The advantage of having police officers who are residents of the community and invested in it through their families and on and off-duty activities was spoken of.

“The police who live here and work here are dedicated to this community, ” said Dale Gomes, resident. “Sometimes you don’t know what you’ve got till it’s gone. We’d have people on a two-year rotation with no connections to the community.”

“We are coming out on the other side of tragedy, ” said Natalie Miller, principal of Sierra School and representing the Placerville Union School District. “The Placerville police were a part of helping us through that.” She spoke of positive police interactions with students on campus. “It’s important that students see the police as positive because that is a huge benefit to us.”

“The El Dorado Sheriff’s Office will be successful at anything they undertake,” said resident Michael Dennis. “But the Placerville Police Department has been here since 1854 and is as much a part of our history as the Belltower.We want to keep the people who know us and we know them. ”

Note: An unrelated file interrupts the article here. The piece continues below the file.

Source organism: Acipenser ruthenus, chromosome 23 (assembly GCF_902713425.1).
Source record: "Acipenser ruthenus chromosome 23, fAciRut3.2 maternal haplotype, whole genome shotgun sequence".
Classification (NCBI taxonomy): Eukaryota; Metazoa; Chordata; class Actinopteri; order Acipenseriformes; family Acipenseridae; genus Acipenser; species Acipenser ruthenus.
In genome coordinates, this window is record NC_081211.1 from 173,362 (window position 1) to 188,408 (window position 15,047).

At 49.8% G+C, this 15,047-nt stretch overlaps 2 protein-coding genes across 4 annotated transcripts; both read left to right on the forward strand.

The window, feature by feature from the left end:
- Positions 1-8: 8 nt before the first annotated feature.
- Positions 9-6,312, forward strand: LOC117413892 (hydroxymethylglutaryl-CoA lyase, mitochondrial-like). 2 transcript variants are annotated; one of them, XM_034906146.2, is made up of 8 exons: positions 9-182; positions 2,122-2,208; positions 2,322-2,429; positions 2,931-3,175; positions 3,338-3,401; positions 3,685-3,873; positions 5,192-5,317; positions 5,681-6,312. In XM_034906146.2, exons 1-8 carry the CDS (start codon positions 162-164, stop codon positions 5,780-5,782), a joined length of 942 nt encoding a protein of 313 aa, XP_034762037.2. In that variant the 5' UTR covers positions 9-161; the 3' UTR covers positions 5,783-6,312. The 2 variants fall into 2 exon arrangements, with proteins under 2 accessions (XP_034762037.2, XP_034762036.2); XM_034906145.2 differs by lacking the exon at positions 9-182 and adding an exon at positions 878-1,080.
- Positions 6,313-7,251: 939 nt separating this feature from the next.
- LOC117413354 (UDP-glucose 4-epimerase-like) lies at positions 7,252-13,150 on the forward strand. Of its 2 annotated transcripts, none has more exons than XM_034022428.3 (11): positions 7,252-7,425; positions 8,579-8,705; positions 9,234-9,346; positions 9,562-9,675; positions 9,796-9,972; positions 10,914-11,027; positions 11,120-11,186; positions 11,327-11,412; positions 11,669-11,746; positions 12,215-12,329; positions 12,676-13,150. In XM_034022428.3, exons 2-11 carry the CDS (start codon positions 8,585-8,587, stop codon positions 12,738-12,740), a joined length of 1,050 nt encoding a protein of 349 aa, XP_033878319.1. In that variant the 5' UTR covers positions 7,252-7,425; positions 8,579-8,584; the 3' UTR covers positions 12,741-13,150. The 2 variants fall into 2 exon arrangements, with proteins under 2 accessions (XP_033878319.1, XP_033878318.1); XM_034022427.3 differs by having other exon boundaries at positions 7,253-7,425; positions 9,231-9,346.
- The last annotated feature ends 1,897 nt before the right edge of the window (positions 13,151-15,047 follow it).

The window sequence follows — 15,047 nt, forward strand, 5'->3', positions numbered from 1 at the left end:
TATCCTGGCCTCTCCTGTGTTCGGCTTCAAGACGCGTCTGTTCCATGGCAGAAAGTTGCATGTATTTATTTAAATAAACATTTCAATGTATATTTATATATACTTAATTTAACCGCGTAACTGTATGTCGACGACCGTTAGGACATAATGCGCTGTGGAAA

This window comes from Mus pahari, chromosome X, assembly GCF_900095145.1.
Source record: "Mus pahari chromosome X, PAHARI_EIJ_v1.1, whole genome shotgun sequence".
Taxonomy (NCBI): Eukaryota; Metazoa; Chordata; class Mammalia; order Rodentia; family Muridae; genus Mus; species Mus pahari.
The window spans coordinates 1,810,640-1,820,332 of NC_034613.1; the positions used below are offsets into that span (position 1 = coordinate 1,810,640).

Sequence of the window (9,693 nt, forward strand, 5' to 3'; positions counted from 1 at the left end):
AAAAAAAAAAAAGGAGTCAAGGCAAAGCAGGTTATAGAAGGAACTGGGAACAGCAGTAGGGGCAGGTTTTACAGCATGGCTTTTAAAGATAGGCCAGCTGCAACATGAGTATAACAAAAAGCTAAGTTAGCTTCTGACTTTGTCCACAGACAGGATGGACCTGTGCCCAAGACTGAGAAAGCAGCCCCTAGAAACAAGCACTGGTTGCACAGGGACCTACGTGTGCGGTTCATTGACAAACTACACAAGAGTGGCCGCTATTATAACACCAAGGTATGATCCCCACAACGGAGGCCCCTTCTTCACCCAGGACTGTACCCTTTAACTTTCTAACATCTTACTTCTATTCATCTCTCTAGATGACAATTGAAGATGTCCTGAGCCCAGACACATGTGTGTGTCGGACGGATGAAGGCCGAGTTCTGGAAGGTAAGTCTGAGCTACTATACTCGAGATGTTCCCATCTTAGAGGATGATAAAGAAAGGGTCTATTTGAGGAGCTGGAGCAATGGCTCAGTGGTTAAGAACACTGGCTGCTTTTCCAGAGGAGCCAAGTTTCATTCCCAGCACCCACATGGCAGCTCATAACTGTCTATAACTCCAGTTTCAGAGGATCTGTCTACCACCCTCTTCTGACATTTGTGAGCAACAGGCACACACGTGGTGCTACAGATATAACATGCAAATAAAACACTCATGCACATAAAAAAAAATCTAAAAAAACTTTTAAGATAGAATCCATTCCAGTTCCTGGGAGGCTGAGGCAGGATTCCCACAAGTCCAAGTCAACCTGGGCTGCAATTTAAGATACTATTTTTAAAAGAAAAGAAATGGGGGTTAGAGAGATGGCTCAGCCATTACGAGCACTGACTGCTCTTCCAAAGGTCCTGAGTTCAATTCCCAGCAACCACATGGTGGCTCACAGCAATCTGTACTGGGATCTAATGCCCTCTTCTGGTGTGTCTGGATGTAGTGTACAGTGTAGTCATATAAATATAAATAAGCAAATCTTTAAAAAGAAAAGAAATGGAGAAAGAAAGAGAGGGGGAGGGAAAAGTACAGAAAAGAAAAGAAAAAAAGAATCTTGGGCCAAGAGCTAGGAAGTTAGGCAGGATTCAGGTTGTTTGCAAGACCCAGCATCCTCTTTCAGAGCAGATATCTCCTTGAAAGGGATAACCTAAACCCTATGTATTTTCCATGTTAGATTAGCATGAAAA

The difficulty of reforming a city police force if the contract service model didn’t work out was another problem cited by several people. “The city would have to liquidate their police resources,”said Cannon, ” so  to start up again would be very expensive. Once it’s done it’s likely it won’t be able to be undone.”

City Manager Cleve Morris agreed. ” I’ve seen this happen in other cities. I emphasize that it is extremely costly and difficult to revert back to traditional service. Also philosophies of contracting can change with the administration, sheriff or board. I’m not convinced that we can save money to have an equal level of service.”

Also alluded to was the Placerville Police Department Annual 2012 Crime Statistics Report presented earlier in the evening. The report presented by Chief Nielsen showed a 56 percent reduction in the crime rate over the past nine years, with 2012 having the lowest crime rate in 12 years at 24.88 crimes per 1,000 people.

“Looking at the report tonight,” said Morris. “It’s clear we have an excellent Police Department. The numbers show that.”